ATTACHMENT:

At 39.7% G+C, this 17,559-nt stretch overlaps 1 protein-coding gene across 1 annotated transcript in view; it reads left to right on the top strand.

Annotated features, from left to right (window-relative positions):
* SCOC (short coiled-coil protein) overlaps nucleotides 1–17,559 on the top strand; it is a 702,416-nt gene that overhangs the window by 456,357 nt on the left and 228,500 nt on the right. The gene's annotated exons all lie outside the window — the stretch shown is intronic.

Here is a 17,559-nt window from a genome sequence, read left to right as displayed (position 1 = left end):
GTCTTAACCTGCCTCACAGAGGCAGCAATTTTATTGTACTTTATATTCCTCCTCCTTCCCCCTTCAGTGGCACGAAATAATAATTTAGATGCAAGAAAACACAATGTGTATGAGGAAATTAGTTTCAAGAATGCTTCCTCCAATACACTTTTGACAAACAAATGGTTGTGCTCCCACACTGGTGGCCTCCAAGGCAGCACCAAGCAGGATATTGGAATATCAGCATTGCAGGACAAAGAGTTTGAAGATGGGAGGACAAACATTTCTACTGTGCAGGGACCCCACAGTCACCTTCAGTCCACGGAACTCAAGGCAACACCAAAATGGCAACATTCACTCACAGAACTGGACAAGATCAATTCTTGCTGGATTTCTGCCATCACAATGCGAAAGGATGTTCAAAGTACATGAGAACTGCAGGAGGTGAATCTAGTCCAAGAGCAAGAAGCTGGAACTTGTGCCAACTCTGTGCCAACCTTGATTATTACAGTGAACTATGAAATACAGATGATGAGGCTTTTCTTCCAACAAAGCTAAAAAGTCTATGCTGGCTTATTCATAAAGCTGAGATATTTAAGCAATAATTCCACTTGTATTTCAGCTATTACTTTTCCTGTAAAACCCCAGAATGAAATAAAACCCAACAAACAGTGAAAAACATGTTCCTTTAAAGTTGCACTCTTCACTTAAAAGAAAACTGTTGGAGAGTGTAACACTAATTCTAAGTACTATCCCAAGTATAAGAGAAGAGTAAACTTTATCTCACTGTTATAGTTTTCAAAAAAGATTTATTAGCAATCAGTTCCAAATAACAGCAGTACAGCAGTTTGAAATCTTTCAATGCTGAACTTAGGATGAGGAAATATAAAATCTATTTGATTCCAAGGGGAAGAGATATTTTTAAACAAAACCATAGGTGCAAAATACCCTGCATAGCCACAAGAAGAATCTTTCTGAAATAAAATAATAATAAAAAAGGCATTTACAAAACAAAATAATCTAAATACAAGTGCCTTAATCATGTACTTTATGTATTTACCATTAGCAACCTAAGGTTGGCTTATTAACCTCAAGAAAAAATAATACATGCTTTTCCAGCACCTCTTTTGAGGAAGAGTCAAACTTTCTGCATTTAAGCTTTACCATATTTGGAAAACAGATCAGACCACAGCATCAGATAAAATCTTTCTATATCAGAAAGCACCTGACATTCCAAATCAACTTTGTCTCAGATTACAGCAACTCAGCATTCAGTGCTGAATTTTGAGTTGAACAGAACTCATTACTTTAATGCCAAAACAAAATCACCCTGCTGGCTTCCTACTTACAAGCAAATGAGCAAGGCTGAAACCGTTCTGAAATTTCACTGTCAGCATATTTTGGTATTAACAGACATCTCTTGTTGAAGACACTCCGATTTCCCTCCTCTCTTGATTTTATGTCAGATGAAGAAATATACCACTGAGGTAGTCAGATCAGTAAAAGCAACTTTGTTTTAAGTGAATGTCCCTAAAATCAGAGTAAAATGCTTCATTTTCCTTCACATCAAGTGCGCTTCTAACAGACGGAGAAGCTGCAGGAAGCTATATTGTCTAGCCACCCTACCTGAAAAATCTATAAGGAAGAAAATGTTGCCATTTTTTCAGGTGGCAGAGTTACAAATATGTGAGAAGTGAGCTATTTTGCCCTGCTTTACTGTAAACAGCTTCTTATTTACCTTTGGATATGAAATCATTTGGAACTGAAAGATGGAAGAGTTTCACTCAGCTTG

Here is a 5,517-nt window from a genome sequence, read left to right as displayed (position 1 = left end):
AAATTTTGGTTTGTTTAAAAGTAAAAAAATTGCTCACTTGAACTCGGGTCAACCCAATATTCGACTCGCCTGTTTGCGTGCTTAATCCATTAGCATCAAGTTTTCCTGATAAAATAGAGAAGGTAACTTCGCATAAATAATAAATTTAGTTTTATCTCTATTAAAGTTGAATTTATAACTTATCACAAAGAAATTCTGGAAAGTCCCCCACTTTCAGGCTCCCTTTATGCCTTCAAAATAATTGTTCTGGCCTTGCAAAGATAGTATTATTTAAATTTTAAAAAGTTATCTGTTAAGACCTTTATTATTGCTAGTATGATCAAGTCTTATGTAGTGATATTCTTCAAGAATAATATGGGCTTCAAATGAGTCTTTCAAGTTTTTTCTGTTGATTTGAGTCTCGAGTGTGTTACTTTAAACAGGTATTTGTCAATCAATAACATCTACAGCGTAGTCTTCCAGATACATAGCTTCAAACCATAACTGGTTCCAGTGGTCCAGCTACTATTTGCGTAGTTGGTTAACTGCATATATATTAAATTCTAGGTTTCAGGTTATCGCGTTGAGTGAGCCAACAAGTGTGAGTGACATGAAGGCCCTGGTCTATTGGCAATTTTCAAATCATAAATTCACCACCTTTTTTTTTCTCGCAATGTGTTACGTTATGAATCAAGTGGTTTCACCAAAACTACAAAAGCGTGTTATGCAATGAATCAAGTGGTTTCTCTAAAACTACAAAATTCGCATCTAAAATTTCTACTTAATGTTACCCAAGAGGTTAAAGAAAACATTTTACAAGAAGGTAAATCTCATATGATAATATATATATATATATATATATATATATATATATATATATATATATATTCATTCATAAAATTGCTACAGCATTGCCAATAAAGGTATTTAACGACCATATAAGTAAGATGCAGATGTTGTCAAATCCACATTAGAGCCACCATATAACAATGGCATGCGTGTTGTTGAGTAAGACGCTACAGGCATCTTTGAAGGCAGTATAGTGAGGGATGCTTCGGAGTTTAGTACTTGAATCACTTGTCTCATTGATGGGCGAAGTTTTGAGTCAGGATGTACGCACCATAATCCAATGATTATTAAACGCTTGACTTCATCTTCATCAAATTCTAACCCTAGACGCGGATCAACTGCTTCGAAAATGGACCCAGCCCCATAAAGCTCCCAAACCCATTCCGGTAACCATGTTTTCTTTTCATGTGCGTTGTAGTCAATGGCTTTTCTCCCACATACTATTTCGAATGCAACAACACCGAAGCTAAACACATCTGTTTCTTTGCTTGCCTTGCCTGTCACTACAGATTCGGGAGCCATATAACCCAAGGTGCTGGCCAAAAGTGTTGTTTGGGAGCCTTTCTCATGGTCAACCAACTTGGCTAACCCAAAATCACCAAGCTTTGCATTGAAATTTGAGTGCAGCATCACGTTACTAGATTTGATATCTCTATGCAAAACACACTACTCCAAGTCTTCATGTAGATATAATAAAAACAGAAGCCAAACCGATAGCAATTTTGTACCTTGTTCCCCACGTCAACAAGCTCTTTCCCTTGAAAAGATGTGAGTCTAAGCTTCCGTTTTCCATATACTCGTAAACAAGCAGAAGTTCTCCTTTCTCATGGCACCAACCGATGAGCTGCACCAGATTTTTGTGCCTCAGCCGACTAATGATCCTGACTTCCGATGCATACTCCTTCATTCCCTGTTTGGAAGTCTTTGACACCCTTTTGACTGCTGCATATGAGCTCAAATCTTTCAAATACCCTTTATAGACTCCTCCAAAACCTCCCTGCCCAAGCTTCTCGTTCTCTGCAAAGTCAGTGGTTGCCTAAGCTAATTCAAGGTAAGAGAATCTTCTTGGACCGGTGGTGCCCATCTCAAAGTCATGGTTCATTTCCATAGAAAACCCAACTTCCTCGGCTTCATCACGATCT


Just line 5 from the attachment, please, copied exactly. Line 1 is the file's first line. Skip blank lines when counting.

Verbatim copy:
GTCTTAACCTGCCTCACAGAGGCAGCAATTTTATTGTACTTTATATTCCTCCTCCTTCCCCCTTCAGTGGCACGAAATAATAATTTAGATGCAAGAAAACACAATGTGTATGAGGAAATTAGTTTCAAGAATGCTTCCTCCAATACACTTTTGACAAACAAATGGTTGTGCTCCCACACTGGTGGCCTCCAAGGCAGCACCAAGCAGGATATTGGAATATCAGCATTGCAGGACAAAGAGTTTGAAGATGGGAGGACAAACATTTCTACTGTGCAGGGACCCCACAGTCACCTTCAGTCCACGGAACTCAAGGCAACACCAAAATGGCAACATTCACTCACAGAACTGGACAAGATCAATTCTTGCTGGATTTCTGCCATCACAATGCGAAAGGATGTTCAAAGTACATGAGAACTGCAGGAGGTGAATCTAGTCCAAGAGCAAGAAGCTGGAACTTGTGCCAACTCTGTGCCAACCTTGATTATTACAGTGAACTATGAAATACAGATGATGAGGCTTTTCTTCCAACAAAGCTAAAAAGTCTATGCTGGCTTATTCATAAAGCTGAGATATTTAAGCAATAATTCCACTTGTATTTCAGCTATTACTTTTCCTGTAAAACCCCAGAATGAAATAAAACCCAACAAACAGTGAAAAACATGTTCCTTTAAAGTTGCACTCTTCACTTAAAAGAAAACTGTTGGAGAGTGTAACACTAATTCTAAGTACTATCCCAAGTATAAGAGAAGAGTAAACTTTATCTCACTGTTATAGTTTTCAAAAAAGATTTATTAGCAATCAGTTCCAAATAACAGCAGTACAGCAGTTTGAAATCTTTCAATGCTGAACTTAGGATGAGGAAATATAAAATCTATTTGATTCCAAGGGGAAGAGATATTTTTAAACAAAACCATAGGTGCAAAATACCCTGCATAGCCACAAGAAGAATCTTTCTGAAATAAAATAATAATAAAAAAGGCATTTACAAAACAAAATAATCTAAATACAAGTGCCTTAATCATGTACTTTATGTATTTACCATTAGCAACCTAAGGTTGGCTTATTAACCTCAAGAAAAAATAATACATGCTTTTCCAGCACCTCTTTTGAGGAAGAGTCAAACTTTCTGCATTTAAGCTTTACCATATTTGGAAAACAGATCAGACCACAGCATCAGATAAAATCTTTCTATATCAGAAAGCACCTGACATTCCAAATCAACTTTGTCTCAGATTACAGCAACTCAGCATTCAGTGCTGAATTTTGAGTTGAACAGAACTCATTACTTTAATGCCAAAACAAAATCACCCTGCTGGCTTCCTACTTACAAGCAAATGAGCAAGGCTGAAACCGTTCTGAAATTTCACTGTCAGCATATTTTGGTATTAACAGACATCTCTTGTTGAAGACACTCCGATTTCCCTCCTCTCTTGATTTTATGTCAGATGAAGAAATATACCACTGAGGTAGTCAGATCAGTAAAAGCAACTTTGTTTTAAGTGAATGTCCCTAAAATCAGAGTAAAATGCTTCATTTTCCTTCACATCAAGTGCGCTTCTAACAGACGGAGAAGCTGCAGGAAGCTATATTGTCTAGCCACCCTACCTGAAAAATCTATAAGGAAGAAAATGTTGCCATTTTTTCAGGTGGCAGAGTTACAAATATGTGAGAAGTGAGCTATTTTGCCCTGCTTTACTGTAAACAGCTTCTTATTTACCTTTGGATATGAAATCATTTGGAACTGAAAGATGGAAGAGTTTCACTCAGCTTG